Taiwan's pro-China ruling Nationalist Party suffered worse-than-expected losses in local island-wide elections Saturday, dealing a stiff blow to a president who has staked his reputation on closer ties with Beijing, and leading the premier to resign.
The Nationalists lost eight city and county elections, including in longtime strongholds Taipei, the capital, and the major central city of Taichung. Pre-election polls had forecast defeats only in Taipei, Taichung and Keelung.
The heavy losses point to an electorate that is souring on President Ma Ying-jeou's forging of closer ties with mainland China, and will make it tougher for the Nationalists to hold onto the presidency in 2016.
Premier Jiang Yi-huah — the head of the Cabinet — resigned Saturday night after the defeats, while Ma, who is also Nationalist Party chairman, said he would make changes.
"I must express apologies to the Nationalist Party and its supporters for making everyone disappointed," Ma told a news conference. "I've received the message people have sent via these elections. It's my responsibility and I will quickly offer a party reform plan to address everyone's demands. I won't avoid responsibility."
The election losses could jeopardize six years of landmark talks with China that have led to 21 agreements, helping to lift Taiwan's half-trillion-dollar economy, while raising Beijing's hopes for political reunification. Beijing has claimed sovereignty over Taiwan since the Chinese civil war of the 1940s, but since taking office in 2008, Ma has set aside the old disputes to ease tensions through talks.
Taiwanese have been watching closely as Beijing takes a hard-line stance on demands for democratic rule in Hong Kong, a semiautonomous Chinese city that has been gripped by more two months of pro-democracy protests.
"We want to send the Nationalists a warning," said Lin Wen-chih, a 48-year-old film producer who voted for the winning independent Taipei mayoral candidate, Ko Wen-je. "Taiwan is an independent country. We don't want the Nationalists to take measures that would have it eaten up (by China)."
Preliminary results show that the chief opposition Democratic Progressive Party gained most in Saturday's vote. The DPP favors continuing talks with China's Communist leadership, but disputes the dialogue framework that binds the two sides under Beijing's jurisdiction, instead preferring talks in an international setting.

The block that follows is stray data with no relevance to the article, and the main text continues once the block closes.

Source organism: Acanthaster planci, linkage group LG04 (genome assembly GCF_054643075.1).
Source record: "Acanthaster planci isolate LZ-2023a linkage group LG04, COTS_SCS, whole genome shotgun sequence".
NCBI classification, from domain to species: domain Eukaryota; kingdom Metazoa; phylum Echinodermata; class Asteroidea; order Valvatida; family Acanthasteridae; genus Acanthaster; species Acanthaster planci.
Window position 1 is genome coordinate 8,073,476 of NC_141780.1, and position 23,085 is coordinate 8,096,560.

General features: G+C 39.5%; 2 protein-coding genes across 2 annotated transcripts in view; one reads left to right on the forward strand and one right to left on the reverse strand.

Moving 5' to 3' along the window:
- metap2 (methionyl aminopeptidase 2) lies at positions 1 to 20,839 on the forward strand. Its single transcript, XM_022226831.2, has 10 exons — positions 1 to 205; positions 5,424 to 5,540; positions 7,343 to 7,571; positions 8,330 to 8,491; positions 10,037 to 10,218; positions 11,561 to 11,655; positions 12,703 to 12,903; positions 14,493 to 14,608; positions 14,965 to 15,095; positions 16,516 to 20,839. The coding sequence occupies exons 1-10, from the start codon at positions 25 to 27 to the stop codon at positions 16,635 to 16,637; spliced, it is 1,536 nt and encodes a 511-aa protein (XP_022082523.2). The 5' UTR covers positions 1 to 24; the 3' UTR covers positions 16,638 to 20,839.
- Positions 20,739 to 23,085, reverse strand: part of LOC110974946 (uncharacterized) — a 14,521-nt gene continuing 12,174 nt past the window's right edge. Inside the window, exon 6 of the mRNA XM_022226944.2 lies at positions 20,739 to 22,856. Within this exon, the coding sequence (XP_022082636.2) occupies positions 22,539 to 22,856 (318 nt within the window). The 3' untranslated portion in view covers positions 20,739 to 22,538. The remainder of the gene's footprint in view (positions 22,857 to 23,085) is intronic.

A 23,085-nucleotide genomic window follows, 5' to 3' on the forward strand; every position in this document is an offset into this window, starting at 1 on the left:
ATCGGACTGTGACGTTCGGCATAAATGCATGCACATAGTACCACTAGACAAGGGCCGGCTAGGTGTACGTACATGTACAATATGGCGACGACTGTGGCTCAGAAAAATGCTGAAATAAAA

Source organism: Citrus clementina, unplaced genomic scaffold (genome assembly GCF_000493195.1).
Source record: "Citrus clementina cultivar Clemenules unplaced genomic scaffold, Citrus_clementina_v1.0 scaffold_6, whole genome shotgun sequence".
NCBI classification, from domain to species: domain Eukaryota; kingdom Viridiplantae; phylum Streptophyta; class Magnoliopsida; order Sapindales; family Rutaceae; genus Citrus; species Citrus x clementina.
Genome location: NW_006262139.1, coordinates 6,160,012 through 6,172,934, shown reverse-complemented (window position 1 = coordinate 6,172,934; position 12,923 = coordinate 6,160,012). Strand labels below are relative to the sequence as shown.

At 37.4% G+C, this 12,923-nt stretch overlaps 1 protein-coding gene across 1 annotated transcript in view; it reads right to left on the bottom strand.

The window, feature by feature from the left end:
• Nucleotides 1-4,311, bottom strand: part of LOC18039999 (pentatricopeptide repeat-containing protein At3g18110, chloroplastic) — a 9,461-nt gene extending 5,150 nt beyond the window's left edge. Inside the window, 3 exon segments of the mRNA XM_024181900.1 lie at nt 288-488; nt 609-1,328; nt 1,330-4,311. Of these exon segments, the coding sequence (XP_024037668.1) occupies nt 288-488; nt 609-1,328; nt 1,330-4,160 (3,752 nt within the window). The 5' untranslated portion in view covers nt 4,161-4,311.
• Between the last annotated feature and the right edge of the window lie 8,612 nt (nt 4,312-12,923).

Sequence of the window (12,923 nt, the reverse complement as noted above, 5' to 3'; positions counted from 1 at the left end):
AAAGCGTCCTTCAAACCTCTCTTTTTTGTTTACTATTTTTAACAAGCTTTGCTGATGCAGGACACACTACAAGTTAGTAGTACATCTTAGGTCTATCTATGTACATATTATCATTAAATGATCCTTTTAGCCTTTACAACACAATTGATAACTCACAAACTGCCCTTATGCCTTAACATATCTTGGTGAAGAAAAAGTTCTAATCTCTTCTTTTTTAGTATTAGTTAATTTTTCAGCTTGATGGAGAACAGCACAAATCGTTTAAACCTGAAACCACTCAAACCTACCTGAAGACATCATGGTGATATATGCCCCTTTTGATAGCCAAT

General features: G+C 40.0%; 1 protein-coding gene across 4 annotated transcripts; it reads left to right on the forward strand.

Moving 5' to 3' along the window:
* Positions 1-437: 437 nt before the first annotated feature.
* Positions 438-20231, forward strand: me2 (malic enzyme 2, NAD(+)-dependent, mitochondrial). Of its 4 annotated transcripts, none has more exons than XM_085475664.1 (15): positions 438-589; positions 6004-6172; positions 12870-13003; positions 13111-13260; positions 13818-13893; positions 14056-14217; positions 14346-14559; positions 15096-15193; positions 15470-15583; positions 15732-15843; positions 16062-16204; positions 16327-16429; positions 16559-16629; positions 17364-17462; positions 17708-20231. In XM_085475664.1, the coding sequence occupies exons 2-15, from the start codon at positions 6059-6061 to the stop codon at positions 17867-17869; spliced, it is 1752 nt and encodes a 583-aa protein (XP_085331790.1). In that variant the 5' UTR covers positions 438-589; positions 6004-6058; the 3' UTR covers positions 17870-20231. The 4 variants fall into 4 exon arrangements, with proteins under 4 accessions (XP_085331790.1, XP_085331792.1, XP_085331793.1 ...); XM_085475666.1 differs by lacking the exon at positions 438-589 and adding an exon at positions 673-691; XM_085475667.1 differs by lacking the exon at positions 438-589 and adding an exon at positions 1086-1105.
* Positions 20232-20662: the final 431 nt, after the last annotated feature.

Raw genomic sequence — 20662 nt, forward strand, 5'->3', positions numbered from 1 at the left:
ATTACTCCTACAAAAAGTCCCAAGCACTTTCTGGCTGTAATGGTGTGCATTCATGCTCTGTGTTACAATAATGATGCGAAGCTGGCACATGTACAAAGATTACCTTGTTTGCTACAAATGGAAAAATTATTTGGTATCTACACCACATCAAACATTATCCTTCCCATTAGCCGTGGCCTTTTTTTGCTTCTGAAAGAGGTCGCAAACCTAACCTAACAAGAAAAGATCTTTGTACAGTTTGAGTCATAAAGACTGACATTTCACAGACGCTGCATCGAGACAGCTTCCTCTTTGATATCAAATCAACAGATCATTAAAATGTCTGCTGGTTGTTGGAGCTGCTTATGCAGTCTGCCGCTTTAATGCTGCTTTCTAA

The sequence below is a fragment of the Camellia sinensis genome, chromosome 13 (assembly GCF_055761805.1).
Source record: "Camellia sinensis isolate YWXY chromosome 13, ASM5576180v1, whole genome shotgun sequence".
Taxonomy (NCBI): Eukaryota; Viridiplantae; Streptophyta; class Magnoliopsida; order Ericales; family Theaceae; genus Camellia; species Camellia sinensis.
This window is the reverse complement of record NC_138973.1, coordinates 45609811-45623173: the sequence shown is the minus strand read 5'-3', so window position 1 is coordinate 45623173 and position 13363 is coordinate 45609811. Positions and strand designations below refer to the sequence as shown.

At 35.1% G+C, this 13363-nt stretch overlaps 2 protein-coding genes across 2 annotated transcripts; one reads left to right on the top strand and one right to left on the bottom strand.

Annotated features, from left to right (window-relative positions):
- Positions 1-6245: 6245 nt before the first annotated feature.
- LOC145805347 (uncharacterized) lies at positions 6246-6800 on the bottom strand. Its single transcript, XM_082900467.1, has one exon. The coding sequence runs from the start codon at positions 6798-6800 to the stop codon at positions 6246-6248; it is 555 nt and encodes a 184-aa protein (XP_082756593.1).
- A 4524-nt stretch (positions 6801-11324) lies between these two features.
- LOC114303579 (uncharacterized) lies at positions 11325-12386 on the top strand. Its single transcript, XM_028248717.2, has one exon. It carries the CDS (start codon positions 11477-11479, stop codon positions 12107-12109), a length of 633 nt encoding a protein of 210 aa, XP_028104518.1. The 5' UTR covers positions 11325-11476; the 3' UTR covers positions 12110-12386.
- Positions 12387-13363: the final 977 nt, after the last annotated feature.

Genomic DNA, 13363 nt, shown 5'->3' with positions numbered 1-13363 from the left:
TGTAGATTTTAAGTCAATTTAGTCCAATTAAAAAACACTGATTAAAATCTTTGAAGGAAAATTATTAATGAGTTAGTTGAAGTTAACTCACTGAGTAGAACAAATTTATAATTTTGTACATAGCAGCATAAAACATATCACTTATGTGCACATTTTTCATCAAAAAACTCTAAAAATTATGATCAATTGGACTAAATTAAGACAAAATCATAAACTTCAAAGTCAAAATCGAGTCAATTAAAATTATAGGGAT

A weakened Nationalist Party, also known as the Kuomintang, or KMT, may erode Ma's mandate before 2016 to sign a pact with China to cut import tariffs, set up official representative offices on both sides and push for a meeting with Chinese President Xi Jinping. If the opposition party wins the presidency, Beijing is likely to suspend deals with Taiwan.
Alan Romberg, East Asia Program director with the Stimson Institute, a think tank in Washington, said the opposition party remains a wild card in Taiwan-China relations.
"The Democratic Progressive Party has made a number of adjustments over time, moving from outright opposition to various economic ties to acceptance of such ties as important," he said.
When Democratic Progressive Party President Chen Shui-bian ruled the island from 2000 to 2008, he angered China by advocating for constitutional independence. Beijing threatened then to use force to stop the move.
In March, Ma's government faced thousands of student-led protesters who occupied parliament and nearby streets in Taipei to stop ratification of a service trade liberalization agreement with China.
"The electorate in general is not happy with the KMT running the country overall, and they're also not happy with the local administration run by the KMT, and they want to have someone new to be in office," Democratic Progressive Party Secretary-General Joseph Wu said.
Taiwanese elected a total 11,130 people to local offices Saturday after months of fierce campaigning marked by personal insults, truck-mounted loudspeakers and firecracker shows.